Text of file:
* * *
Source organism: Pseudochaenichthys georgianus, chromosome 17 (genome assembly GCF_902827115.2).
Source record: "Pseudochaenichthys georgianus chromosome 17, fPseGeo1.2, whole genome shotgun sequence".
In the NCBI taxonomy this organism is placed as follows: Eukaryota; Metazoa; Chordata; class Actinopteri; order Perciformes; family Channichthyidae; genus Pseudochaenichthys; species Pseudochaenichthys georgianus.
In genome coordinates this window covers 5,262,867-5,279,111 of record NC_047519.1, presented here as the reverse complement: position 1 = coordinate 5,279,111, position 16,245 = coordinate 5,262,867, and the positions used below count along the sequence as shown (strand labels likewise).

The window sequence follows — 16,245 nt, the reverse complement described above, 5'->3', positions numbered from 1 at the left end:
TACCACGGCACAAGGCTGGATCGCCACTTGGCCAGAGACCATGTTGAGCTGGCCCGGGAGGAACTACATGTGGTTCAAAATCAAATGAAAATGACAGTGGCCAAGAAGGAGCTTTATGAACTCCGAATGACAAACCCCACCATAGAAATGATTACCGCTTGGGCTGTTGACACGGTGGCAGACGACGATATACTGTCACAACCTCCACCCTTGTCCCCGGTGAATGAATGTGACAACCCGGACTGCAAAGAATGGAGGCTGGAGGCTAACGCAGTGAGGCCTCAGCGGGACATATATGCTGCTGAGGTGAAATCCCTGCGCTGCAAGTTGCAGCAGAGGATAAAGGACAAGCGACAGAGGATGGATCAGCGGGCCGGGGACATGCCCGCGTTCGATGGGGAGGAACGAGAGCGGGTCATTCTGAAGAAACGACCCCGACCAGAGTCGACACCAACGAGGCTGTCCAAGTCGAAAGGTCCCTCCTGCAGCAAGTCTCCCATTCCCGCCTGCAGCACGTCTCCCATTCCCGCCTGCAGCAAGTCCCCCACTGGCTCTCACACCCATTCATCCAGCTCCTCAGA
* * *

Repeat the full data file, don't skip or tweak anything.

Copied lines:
Source organism: Pseudochaenichthys georgianus, chromosome 17 (genome assembly GCF_902827115.2).
Source record: "Pseudochaenichthys georgianus chromosome 17, fPseGeo1.2, whole genome shotgun sequence".
In the NCBI taxonomy this organism is placed as follows: Eukaryota; Metazoa; Chordata; class Actinopteri; order Perciformes; family Channichthyidae; genus Pseudochaenichthys; species Pseudochaenichthys georgianus.
In genome coordinates this window covers 5,262,867-5,279,111 of record NC_047519.1, presented here as the reverse complement: position 1 = coordinate 5,279,111, position 16,245 = coordinate 5,262,867, and the positions used below count along the sequence as shown (strand labels likewise).

The window sequence follows — 16,245 nt, the reverse complement described above, 5'->3', positions numbered from 1 at the left end:
TACCACGGCACAAGGCTGGATCGCCACTTGGCCAGAGACCATGTTGAGCTGGCCCGGGAGGAACTACATGTGGTTCAAAATCAAATGAAAATGACAGTGGCCAAGAAGGAGCTTTATGAACTCCGAATGACAAACCCCACCATAGAAATGATTACCGCTTGGGCTGTTGACACGGTGGCAGACGACGATATACTGTCACAACCTCCACCCTTGTCCCCGGTGAATGAATGTGACAACCCGGACTGCAAAGAATGGAGGCTGGAGGCTAACGCAGTGAGGCCTCAGCGGGACATATATGCTGCTGAGGTGAAATCCCTGCGCTGCAAGTTGCAGCAGAGGATAAAGGACAAGCGACAGAGGATGGATCAGCGGGCCGGGGACATGCCCGCGTTCGATGGGGAGGAACGAGAGCGGGTCATTCTGAAGAAACGACCCCGACCAGAGTCGACACCAACGAGGCTGTCCAAGTCGAAAGGTCCCTCCTGCAGCAAGTCTCCCATTCCCGCCTGCAGCACGTCTCCCATTCCCGCCTGCAGCAAGTCCCCCACTGGCTCTCACACCCATTCATCCAGCTCCTCAGA